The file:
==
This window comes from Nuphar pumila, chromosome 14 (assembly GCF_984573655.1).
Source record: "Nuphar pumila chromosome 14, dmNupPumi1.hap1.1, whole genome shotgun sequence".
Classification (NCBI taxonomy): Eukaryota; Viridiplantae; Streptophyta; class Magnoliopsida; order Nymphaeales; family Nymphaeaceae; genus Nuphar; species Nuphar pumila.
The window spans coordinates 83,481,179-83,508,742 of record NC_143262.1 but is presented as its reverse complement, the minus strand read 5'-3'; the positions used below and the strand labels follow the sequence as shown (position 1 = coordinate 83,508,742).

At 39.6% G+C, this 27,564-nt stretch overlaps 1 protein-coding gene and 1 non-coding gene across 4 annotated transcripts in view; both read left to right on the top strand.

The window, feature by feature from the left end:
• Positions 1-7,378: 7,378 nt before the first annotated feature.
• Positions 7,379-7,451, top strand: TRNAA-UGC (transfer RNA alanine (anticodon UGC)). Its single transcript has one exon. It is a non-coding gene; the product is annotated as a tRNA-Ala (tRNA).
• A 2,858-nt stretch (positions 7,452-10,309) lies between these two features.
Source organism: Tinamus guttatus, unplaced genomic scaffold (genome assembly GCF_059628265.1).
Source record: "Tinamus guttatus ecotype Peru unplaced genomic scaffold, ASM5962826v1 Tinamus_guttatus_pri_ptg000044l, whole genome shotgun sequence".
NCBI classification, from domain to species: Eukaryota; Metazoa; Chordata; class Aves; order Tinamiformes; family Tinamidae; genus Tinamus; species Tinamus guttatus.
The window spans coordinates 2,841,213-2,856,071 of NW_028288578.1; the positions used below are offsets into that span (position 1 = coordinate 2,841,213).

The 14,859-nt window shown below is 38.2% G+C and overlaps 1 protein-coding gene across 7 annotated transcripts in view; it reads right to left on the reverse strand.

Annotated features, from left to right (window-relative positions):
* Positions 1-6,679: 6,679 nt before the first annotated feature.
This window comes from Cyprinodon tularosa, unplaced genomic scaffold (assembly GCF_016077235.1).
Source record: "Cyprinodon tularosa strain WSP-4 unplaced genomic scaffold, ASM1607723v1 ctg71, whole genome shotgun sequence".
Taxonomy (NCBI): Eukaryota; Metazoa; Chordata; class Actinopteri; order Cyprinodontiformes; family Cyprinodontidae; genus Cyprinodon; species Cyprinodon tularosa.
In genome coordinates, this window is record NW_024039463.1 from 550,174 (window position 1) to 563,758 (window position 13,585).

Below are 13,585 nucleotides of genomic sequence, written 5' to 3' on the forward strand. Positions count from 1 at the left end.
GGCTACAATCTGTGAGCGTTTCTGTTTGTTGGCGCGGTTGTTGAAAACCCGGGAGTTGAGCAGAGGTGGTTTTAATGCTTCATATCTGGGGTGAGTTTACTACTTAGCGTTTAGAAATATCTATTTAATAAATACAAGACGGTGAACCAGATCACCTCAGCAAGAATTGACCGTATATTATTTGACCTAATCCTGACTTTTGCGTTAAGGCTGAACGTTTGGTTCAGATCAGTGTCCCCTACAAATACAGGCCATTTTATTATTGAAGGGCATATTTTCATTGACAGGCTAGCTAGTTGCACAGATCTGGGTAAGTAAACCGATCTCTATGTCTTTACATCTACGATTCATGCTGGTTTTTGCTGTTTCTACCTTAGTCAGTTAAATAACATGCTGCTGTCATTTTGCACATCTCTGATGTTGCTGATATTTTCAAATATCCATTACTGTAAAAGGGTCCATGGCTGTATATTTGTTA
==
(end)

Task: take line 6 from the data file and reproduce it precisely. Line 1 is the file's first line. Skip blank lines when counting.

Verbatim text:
The window, feature by feature from the left end: